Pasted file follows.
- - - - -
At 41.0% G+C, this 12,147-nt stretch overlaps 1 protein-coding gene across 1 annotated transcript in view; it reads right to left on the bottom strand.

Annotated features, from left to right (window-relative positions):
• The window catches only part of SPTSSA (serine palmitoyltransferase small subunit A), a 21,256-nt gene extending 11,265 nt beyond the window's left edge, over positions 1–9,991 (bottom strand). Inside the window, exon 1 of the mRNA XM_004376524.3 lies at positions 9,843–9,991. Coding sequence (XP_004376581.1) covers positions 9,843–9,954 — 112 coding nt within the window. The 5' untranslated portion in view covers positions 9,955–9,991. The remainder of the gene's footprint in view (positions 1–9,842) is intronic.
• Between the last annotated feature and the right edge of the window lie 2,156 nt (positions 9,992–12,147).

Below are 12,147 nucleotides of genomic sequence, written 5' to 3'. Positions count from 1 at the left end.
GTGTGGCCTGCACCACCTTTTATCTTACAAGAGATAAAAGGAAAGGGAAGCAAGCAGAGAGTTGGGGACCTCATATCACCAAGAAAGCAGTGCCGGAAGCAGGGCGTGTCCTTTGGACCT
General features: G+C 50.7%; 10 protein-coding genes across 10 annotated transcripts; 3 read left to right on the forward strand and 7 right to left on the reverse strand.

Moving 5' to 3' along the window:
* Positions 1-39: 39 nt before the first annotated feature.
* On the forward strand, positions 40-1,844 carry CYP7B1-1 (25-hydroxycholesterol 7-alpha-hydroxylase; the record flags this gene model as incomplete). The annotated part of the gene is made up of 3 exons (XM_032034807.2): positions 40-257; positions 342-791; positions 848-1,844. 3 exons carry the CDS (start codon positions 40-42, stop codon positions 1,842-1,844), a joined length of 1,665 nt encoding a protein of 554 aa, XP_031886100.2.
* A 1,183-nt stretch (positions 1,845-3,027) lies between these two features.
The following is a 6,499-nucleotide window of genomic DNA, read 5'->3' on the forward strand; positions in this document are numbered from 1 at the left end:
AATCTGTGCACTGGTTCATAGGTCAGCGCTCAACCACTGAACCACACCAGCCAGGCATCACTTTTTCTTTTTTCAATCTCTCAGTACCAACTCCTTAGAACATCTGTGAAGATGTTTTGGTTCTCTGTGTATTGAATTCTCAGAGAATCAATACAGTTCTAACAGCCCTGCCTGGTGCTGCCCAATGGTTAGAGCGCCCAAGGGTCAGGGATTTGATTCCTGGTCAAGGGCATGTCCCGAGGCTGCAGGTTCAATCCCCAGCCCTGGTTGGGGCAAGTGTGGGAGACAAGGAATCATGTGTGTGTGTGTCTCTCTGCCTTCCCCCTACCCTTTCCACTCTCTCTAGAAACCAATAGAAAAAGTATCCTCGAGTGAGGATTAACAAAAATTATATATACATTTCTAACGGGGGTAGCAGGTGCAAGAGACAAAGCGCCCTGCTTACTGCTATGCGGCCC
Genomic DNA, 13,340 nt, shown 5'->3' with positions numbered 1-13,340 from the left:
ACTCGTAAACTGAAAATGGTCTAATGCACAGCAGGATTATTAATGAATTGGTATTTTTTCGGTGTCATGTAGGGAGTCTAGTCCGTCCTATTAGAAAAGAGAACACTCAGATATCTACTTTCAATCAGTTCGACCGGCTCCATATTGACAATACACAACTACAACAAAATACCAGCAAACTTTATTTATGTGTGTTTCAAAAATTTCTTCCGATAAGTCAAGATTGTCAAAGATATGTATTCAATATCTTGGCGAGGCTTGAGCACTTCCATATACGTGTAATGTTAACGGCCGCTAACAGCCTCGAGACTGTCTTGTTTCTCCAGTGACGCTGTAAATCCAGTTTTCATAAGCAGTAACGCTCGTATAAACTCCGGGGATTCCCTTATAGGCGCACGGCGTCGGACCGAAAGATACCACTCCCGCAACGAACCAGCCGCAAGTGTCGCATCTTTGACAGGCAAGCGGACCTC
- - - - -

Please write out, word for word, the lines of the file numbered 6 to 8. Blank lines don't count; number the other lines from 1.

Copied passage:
GTGTGGCCTGCACCACCTTTTATCTTACAAGAGATAAAAGGAAAGGGAAGCAAGCAGAGAGTTGGGGACCTCATATCACCAAGAAAGCAGTGCCGGAAGCAGGGCGTGTCCTTTGGACCT
General features: G+C 50.7%; 10 protein-coding genes across 10 annotated transcripts; 3 read left to right on the forward strand and 7 right to left on the reverse strand.

Moving 5' to 3' along the window: